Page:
A selection of crankbaits used for trolling
Lure size is an important consideration. Don’t be afraid to use large lures – remember you wont be casting them very often and a big lure will often attract more and bigger fish. Seven inch lures will frequently be wolfed by two pound jacks so there is no need to fear a big lure will put the fish off. I regularly use lures of between eight and ten inches but at times, I also use fairly small ones. I caught one of my largest pike on a very small lure so, as in the case of running depth, it pays to have a good range.
Stability is next on my list of priorities. This is a function which the “cast and retrieve” lure fisherman might not consider at all yet it is very important in trolling. Well-designed lures will run true even at quite high speeds while some of the cheaper lures will start to roll or kick over as the trolling speed increases. I cannot fault the excellent Rapala Magnum series in this respect and find this lure a potent fish catcher.
Only now, fairly well down the list, do I start to consider such things as action and colour (in that order I might add). Pike are really not the brightest of fish and on the whole, I do believe that most lures will be taken by a hungry pike if they are properly presented. This is especially true when trolling at speed, when the poor old pike is faced with a quick decision over whether to grab its prey there and then or allow it to escape. Forty million years of evolution are on the anglers side here and more often than not the pikes conditioning gets the better of it and a strike occurs.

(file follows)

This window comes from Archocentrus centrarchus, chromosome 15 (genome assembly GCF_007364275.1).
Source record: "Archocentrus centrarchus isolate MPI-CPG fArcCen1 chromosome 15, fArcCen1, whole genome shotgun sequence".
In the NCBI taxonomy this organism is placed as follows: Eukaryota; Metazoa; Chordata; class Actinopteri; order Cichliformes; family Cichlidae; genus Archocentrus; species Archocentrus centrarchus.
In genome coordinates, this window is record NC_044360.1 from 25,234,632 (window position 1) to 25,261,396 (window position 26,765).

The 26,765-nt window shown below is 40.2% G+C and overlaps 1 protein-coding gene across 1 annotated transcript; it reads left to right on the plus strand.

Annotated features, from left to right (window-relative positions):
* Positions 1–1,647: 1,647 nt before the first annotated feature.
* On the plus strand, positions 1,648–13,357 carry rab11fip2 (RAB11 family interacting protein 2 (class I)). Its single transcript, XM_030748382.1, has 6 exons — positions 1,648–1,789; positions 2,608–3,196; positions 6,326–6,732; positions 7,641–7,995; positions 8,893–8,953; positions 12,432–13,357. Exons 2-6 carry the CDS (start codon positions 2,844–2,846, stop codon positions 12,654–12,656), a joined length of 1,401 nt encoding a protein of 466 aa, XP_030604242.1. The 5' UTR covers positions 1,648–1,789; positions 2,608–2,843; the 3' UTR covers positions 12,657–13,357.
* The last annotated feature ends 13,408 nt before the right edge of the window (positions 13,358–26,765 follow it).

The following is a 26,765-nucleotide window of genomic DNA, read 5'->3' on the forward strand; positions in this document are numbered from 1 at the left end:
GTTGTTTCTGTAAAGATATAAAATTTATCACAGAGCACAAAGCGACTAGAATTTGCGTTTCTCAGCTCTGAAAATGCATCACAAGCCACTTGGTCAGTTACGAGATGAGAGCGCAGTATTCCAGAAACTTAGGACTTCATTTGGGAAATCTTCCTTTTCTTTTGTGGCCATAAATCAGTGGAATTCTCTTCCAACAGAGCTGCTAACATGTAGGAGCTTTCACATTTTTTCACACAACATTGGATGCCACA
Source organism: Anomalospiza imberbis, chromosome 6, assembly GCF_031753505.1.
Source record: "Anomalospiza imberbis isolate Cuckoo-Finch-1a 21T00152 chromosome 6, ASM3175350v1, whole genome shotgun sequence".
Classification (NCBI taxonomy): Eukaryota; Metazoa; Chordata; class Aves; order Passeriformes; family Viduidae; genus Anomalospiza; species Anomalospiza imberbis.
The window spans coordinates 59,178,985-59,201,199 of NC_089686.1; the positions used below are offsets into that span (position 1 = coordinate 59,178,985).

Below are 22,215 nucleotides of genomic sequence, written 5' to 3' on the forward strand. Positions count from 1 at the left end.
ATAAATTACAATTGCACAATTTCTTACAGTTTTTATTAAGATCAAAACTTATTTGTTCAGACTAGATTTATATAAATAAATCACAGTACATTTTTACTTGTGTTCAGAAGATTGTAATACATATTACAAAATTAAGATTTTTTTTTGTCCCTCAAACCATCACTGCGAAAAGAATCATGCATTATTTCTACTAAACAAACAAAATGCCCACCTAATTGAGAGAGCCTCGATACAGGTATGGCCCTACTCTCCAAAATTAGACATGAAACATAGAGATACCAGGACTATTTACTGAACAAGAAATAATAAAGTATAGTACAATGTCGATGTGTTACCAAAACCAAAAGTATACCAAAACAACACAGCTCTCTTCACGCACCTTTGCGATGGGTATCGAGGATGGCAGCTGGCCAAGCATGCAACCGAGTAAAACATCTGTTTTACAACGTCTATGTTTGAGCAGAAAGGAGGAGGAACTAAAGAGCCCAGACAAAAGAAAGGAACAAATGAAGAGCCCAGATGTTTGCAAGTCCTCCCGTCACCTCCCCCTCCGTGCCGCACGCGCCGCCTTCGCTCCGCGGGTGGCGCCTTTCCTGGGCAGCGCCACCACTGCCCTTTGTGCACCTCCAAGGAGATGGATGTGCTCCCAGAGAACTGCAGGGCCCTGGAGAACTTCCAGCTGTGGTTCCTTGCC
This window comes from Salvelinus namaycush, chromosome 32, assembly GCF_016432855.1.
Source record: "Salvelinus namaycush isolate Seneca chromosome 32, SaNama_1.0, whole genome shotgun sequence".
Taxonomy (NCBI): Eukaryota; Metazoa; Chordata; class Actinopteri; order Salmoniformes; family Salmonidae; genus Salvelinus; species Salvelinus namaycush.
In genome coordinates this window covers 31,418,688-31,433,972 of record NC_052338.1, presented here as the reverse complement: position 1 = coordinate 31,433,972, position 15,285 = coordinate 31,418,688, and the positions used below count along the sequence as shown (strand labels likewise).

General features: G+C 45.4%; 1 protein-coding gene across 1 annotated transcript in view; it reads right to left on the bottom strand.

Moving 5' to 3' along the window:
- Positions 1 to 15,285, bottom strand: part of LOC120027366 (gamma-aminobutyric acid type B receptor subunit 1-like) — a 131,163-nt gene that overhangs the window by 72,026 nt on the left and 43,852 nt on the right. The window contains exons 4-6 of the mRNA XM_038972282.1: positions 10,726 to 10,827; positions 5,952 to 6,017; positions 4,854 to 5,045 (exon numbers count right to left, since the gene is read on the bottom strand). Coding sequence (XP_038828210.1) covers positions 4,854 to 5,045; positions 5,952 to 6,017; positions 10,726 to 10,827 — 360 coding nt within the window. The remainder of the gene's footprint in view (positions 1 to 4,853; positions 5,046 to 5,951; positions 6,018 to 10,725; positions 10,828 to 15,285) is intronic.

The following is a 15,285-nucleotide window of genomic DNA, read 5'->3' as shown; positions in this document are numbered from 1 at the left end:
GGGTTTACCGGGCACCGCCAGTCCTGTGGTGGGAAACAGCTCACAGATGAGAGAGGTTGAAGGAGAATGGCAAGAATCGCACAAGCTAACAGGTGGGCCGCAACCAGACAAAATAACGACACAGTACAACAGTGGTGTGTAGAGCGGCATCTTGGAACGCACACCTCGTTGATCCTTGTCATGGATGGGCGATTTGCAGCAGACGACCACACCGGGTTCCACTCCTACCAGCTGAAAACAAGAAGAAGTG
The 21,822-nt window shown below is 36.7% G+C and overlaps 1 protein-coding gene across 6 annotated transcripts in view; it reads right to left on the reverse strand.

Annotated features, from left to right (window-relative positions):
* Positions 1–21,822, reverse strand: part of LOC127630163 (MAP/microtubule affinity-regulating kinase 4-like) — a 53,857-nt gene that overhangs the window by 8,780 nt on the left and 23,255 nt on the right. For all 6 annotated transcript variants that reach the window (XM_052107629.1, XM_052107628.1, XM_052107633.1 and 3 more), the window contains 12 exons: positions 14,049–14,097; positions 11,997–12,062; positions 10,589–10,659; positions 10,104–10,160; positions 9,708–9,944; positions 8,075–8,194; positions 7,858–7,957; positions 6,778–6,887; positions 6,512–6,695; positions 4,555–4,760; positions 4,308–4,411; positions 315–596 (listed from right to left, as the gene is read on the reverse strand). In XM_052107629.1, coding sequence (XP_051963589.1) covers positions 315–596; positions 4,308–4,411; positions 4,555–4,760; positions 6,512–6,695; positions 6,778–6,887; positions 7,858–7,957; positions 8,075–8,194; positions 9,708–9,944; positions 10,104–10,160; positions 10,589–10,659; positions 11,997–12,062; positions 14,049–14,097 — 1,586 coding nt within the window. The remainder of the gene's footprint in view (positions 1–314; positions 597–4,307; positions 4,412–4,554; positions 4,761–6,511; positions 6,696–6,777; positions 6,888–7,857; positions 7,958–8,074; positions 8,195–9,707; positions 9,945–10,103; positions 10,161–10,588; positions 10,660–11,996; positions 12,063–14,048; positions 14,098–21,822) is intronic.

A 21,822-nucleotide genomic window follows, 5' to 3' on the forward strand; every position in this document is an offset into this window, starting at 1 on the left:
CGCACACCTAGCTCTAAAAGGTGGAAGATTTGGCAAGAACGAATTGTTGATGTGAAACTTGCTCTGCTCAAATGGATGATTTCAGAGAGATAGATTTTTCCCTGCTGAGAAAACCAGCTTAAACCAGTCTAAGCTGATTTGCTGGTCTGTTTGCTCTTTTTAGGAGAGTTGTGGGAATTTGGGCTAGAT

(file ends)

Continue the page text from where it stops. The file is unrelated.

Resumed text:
Several things will influence the depth at which your lure will run. Lure choice as described above is the most obvious but the others can be used to the anglers advantage. The distance at which the lure is fished will have an impact and generally, the further behind the boat the lure is fished, the deeper it will run. There is a limit to this however and for mid-running lures there is very little to be gained depth-wise from fishing them more than thirty yards behind the boat. It might be that fishing lures further back will result in a more confident strike (because there is less disturbance from the boat) but I am yet to be convinced of this. Indeed I know people who prefer to fish their lures very short, sometimes right in the prop-wash and they still catch fish.